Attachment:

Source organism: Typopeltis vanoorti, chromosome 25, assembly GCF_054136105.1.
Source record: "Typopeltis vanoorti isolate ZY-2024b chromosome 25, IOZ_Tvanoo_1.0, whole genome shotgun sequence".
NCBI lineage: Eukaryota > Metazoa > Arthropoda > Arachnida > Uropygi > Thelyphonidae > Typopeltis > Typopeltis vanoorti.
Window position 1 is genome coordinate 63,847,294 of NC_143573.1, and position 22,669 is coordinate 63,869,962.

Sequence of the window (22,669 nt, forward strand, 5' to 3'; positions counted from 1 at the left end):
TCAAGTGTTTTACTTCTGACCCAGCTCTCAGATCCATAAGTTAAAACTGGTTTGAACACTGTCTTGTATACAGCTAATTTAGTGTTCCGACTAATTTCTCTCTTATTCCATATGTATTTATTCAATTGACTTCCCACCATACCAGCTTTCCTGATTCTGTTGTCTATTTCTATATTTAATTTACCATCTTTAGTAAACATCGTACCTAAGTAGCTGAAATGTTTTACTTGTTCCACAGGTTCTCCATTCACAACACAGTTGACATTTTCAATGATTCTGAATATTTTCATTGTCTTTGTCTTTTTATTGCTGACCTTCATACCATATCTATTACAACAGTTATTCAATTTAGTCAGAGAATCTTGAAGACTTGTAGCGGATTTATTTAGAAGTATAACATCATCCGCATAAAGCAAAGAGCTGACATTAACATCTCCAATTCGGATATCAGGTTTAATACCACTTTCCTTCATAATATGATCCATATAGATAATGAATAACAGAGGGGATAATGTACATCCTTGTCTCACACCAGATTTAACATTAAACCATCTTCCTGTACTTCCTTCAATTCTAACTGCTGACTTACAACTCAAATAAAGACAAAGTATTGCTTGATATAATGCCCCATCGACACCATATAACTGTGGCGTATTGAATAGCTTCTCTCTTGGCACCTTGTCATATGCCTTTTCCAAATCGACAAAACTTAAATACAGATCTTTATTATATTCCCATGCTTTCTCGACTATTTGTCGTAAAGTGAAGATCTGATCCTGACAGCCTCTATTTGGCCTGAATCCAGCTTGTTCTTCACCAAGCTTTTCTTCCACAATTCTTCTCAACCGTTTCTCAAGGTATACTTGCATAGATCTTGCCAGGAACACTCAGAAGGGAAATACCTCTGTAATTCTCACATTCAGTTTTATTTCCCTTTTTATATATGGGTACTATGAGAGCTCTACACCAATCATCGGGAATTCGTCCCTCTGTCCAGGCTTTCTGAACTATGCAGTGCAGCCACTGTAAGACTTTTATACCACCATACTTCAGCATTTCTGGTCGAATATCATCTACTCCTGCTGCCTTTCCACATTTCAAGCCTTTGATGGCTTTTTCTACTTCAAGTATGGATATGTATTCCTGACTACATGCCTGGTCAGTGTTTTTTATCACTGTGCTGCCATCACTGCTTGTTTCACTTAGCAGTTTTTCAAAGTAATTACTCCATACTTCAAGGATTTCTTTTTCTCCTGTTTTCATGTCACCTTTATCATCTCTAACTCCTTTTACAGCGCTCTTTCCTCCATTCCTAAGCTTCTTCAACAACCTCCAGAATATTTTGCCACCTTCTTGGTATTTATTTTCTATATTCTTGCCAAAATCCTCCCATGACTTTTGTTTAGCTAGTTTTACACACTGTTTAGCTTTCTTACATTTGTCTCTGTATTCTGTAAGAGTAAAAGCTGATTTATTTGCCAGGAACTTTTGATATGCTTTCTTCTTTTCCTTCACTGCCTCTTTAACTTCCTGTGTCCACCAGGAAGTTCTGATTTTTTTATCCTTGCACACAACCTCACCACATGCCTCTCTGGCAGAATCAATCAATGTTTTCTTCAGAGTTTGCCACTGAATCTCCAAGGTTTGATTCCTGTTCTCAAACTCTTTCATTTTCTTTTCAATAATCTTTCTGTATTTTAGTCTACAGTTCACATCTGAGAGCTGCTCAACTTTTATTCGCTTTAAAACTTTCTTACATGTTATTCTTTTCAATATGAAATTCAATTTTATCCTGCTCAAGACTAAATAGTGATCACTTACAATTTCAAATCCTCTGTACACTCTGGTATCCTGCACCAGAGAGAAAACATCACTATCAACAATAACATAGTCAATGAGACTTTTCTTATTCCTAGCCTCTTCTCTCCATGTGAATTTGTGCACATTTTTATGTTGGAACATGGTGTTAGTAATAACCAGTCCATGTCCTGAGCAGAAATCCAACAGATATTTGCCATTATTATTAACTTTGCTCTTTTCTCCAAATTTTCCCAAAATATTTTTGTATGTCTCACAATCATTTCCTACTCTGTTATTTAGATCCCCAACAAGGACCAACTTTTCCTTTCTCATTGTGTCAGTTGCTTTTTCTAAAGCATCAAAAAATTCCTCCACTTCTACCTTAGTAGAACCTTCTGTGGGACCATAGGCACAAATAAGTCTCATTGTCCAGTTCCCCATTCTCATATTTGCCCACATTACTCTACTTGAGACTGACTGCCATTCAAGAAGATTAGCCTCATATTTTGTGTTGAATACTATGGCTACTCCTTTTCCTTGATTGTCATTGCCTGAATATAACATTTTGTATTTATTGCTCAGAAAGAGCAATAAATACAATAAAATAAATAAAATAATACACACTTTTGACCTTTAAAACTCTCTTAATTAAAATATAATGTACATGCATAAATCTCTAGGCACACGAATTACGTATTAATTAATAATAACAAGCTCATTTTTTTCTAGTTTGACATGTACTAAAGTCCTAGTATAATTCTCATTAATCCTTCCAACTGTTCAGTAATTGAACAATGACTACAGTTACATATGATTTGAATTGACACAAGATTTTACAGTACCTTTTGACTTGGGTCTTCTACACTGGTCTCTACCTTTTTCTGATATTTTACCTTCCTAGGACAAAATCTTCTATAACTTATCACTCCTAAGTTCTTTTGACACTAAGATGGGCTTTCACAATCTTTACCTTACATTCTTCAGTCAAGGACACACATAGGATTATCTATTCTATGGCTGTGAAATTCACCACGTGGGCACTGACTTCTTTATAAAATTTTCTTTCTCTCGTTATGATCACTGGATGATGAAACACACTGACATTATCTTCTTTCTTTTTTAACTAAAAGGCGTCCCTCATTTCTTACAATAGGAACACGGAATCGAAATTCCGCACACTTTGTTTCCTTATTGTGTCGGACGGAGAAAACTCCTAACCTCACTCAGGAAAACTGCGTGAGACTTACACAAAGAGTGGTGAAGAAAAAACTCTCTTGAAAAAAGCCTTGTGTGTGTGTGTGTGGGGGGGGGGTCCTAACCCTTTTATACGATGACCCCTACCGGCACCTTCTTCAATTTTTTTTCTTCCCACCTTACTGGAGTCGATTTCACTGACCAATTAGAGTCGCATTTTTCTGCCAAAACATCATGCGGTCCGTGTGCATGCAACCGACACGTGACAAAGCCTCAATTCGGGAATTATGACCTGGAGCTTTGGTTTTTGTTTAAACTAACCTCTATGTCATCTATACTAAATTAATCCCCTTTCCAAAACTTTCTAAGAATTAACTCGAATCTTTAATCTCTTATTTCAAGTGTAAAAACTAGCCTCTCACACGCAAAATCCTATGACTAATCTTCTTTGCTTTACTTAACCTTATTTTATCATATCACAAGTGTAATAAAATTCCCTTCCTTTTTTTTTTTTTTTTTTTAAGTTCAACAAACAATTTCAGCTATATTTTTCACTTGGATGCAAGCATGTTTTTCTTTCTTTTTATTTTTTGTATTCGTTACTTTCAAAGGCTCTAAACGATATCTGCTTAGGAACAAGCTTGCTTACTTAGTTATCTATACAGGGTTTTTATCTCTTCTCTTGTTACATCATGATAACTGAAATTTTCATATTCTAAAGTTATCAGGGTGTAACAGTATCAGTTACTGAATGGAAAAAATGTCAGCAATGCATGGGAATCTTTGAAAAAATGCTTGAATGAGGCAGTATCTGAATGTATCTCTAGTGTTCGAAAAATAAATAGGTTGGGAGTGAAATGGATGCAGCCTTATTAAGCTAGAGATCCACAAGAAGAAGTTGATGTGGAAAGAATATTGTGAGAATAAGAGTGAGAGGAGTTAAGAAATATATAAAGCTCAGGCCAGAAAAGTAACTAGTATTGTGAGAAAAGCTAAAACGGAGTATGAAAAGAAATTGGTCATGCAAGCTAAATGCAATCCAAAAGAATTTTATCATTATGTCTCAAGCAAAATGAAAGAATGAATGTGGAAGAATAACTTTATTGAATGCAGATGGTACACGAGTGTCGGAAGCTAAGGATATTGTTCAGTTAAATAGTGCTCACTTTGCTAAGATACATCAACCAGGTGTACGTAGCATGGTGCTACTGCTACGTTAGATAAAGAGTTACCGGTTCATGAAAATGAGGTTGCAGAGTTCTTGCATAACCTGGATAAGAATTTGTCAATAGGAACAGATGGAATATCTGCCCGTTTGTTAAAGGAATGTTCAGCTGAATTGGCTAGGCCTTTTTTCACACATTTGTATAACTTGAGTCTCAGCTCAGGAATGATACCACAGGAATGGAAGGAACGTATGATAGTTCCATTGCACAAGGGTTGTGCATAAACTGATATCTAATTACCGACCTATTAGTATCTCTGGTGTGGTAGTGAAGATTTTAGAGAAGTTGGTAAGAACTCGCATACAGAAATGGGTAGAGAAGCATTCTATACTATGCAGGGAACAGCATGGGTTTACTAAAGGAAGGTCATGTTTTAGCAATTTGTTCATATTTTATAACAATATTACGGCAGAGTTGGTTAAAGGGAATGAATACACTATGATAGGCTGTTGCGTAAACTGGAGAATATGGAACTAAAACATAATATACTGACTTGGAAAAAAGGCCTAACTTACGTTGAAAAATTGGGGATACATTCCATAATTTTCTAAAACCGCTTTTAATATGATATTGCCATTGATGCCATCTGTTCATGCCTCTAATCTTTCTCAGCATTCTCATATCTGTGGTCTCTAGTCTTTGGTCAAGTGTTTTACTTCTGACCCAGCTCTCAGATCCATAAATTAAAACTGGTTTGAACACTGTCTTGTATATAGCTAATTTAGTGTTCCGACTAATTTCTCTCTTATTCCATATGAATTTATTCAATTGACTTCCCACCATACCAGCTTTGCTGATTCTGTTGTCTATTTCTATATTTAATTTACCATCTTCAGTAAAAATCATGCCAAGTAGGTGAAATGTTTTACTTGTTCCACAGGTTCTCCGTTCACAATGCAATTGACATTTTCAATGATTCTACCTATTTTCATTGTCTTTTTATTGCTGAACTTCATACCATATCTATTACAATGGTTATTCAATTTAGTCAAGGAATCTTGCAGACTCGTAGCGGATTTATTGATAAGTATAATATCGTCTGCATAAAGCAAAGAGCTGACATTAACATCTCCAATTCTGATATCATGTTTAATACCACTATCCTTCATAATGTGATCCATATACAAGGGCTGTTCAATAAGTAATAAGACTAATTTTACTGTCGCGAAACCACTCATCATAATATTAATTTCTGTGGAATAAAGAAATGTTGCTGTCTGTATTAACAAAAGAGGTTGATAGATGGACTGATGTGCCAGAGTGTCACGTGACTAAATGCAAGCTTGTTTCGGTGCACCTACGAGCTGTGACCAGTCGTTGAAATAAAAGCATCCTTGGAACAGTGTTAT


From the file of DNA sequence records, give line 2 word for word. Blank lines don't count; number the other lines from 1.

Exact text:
Source record: "Typopeltis vanoorti isolate ZY-2024b chromosome 25, IOZ_Tvanoo_1.0, whole genome shotgun sequence".